However, the creditor argued that the court should allow it to take part in the plan because its debt was listed on the bankruptcy schedules. The Ninth Circuit BAP disagreed.
The Federal Rules of Bankruptcy Procedure provide that, in a Chapter 13 plan, “[a]n unsecured creditor or an equity security holder must file a proof of claim or interest for the claim or interest to be allowed.” Fed. R. Bankr. P. 3002(a). The Ninth Circuit previously made clear that the language in the statute should be given its “plain meaning” and enforced accordingly. Gardenhire v. IRS (In re Gardenhire), 209 F.3d 1145, 1148 (9th Cir. 2000).
The Ninth Circuit noted that the debtor’s schedules are used by bankruptcy courts to determine whether debtors are eligible for relief, and by creditors to determine if they want to participate in the plan. See Guastella v. Hampton (In re Guastella), 341 B.R. 908, 918 (B.A.P. 9th Cir. 2006); Hamilton v. State Farm Fire & Cas. Co., 270 F.3d 778, 785 (9th Cir. 2001). A creditor may choose not to pursue a claim after evaluating all of a Chapter 13 debtor’s debts and the proposed repayment plan. Perry v. Certificate Holders of Thrift Sav., 320 F.2d 584, 589 (9th Cir. 1963).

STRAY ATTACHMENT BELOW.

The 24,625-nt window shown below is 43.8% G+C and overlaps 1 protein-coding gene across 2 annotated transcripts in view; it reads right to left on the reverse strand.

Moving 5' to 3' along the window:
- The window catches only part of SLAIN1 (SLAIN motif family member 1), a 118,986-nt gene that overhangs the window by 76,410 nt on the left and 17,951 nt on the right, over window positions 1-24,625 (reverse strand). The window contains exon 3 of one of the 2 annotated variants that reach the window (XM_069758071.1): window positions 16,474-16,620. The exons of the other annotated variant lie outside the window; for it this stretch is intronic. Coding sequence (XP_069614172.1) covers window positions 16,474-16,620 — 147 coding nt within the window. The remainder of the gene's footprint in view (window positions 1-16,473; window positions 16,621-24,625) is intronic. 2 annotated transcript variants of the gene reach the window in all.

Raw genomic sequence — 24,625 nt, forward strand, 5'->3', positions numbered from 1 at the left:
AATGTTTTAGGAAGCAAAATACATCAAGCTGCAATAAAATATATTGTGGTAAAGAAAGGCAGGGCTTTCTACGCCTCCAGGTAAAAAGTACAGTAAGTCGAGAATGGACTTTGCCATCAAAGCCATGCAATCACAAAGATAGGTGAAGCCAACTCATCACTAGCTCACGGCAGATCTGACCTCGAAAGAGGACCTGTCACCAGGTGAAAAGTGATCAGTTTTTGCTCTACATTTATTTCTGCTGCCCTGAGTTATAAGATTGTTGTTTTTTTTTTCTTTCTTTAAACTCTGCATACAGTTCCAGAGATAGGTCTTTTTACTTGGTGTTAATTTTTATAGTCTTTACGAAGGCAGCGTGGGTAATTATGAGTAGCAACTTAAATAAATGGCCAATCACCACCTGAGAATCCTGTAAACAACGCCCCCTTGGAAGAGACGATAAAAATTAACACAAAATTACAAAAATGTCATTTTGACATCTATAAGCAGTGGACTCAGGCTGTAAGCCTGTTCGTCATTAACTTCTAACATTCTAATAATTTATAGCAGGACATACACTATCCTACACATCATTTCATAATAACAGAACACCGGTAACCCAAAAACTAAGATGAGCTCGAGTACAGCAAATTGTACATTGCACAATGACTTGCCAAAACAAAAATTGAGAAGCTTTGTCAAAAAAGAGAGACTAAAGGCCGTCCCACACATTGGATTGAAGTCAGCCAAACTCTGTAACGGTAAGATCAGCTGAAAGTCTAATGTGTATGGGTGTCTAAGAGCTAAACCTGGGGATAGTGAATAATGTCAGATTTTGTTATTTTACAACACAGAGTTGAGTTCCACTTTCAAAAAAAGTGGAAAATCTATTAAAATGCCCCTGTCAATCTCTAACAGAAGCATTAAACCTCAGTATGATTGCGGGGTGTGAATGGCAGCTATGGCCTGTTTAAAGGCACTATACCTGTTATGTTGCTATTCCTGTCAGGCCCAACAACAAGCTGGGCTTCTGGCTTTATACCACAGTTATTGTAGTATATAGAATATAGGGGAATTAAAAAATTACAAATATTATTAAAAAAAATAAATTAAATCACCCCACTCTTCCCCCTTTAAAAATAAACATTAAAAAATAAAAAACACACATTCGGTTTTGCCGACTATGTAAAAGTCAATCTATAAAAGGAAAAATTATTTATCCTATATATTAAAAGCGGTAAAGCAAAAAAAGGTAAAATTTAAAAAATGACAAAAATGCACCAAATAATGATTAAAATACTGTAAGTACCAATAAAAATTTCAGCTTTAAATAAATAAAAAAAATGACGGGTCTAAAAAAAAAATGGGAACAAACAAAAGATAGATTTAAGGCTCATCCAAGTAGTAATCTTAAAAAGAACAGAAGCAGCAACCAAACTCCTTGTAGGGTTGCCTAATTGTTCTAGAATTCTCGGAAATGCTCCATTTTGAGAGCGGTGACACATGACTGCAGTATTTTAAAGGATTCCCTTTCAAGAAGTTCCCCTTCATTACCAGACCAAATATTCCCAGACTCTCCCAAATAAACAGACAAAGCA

The Court also noted that “[t]he proof of claim plays the important role of ‘alert[ing] the court, trustee, and other creditors, as well as the debtor, to claims against the estate,’ and the creditor’s intention to enforce the claims.” See In re Daystar of Cal., Inc., 122 B.R. 406, 408 (Bankr. C.D. Cal. 1990); see also Adair v. Sherman, 230 F.3d 890, 896 (7th Cir. 2000); Perry, 320 F.2d at 589.
The Ninth Circuit agreed with other courts that disallowed late filed claims even where the debt is listed on the debtor’s bankruptcy schedules. See, e.g., Bowden v. Structured Invs. Co. (In re Bowden), 315 B.R. 903, 907 (Bankr. W.D. Wash. 2004); In re Greenig, 152 F.3d 631, 632–34 (7th Cir. 1998).